The Real Estate Crowdfunding Review November 2019 Update
Updated: Apr 2, 2020
Comprehensive review of Roofstock One; Four club feeders onboarding; "How to evaluate sponsor compensation"; SEC clamps down on iFunding and KPMG for fraud; and more...
(Usual disclaimer: I'm just an investor expressing my personal opinion and not a registered financial advisor, attorney or accountant. Consult your own financial professionals before making any financial decisions. Code of Ethics: We do not accept any money from any sponsor or platform for anything, including postings, reviews, referring investors, affiliate leads or advertising. Nor do we negotiate special terms for ourselves in the club above what we negotiate for the benefit of members.).
New Comprehensive Review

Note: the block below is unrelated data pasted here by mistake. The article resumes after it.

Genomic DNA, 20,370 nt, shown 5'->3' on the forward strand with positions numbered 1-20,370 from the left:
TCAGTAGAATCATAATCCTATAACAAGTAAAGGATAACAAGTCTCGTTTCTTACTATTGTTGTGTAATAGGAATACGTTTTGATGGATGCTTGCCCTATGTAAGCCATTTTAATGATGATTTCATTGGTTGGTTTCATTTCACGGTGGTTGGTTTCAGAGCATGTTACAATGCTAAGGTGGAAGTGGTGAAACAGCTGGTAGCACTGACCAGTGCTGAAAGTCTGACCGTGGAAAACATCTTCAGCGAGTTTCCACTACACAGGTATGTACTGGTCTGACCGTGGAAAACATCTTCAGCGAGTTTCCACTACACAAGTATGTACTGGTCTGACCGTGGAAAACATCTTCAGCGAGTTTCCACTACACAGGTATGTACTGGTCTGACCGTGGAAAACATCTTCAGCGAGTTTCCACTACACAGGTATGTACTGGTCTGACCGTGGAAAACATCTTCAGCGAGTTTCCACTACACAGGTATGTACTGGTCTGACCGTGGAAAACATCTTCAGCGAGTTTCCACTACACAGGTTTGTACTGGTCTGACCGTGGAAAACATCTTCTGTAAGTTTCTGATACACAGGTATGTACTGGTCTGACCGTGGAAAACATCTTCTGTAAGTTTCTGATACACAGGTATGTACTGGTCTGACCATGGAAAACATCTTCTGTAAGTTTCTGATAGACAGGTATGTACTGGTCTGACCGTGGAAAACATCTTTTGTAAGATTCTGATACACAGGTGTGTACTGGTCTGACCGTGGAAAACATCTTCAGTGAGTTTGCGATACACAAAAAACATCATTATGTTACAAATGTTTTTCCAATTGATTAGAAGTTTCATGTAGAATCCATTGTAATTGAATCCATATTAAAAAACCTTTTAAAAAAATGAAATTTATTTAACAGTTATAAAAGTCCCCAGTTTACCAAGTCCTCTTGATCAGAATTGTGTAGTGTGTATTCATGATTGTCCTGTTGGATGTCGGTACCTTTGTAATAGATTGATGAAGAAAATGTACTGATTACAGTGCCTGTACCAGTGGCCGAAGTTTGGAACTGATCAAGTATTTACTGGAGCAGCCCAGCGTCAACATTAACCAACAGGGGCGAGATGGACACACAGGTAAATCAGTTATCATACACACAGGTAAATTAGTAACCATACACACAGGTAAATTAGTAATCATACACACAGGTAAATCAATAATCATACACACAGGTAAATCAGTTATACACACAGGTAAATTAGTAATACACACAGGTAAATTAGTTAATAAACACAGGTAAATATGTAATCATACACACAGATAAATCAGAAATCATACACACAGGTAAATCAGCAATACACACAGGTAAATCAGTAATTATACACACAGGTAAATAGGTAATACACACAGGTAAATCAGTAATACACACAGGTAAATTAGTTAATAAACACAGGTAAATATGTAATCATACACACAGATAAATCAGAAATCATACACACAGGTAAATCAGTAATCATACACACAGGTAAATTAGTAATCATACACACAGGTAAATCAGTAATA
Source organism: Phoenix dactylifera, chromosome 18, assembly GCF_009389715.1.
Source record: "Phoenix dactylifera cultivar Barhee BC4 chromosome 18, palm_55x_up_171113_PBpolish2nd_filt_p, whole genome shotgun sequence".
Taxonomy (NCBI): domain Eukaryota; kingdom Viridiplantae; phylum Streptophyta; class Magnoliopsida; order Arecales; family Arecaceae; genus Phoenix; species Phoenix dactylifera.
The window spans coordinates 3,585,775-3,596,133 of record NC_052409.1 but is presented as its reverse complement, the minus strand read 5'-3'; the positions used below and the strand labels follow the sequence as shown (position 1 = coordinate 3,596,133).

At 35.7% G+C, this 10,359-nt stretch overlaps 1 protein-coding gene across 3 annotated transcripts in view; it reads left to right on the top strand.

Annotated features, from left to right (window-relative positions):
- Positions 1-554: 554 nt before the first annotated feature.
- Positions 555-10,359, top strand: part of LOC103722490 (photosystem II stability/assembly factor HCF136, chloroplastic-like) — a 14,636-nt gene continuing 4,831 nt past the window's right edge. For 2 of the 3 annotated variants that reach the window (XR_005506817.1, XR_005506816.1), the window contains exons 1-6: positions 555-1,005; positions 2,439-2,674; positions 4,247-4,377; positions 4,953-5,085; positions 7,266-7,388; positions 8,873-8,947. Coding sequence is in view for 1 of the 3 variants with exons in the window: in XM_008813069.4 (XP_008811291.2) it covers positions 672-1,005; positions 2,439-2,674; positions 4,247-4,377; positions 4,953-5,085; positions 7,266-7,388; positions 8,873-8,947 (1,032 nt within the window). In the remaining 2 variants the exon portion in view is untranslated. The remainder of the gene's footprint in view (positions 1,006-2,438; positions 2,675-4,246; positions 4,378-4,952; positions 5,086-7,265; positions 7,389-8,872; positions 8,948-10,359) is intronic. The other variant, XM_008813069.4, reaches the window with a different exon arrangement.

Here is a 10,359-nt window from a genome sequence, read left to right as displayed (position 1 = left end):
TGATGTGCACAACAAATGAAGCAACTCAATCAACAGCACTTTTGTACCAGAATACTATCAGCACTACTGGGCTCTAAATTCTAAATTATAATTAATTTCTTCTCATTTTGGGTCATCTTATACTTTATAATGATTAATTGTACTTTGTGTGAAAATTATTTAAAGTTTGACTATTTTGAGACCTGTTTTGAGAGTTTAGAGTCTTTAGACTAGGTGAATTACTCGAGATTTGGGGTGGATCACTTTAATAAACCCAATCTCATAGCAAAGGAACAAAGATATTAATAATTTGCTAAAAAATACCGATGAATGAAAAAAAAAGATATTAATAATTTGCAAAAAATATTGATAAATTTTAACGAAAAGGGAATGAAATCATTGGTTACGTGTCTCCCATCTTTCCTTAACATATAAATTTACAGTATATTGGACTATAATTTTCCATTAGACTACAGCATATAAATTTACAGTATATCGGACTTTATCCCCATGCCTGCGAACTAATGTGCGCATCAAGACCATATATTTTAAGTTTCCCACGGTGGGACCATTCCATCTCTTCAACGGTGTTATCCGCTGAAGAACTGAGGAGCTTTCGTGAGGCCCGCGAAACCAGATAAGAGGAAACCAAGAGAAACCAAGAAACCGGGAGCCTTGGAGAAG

RoofStock One Roofstock One is the latest residential real estate product from Roofstock. An investor in Roofstock One has the option to purchase a small portion of a rental property (versus having to pay for the whole thing in the original RoofStock). This is nice because an investor can get in at a much lower minimum. And another great improvement is that investors no longer have to take on the huge burden of the loan themselves (like they did with the original). This greatly reduces investor risk and hassle. This is a standard feature on other crowdfunding sites, and is a good to see here. And the debt itself is at a moderate 50-60% LTV which many moderate investors will probably like. Roofstock One also puts their own money on the line with 10% skin in the game. (Although this is only guaranteed for one year, which is arguably too brief to know if the investment is going to truly hit its projected numbers or not). The investor also has the ability to liquidate in six months. But this is limited by requiring the investor to know the person who will purchase from them, or through a non-guaranteed redemption scheme that Roofstock One may not be setting aside explicit reserves for (unlike competitors). On the minus side: bankruptcy protection is incomplete and there is no audit (which is unusual for a firm that claims $1 billion in transactions). Also certain information vital to managing crucial cost overruns seems to be missing. Additionally lack of transparency on performance, medium-term debt, limited time-span skin in the game and certain legal and financial structures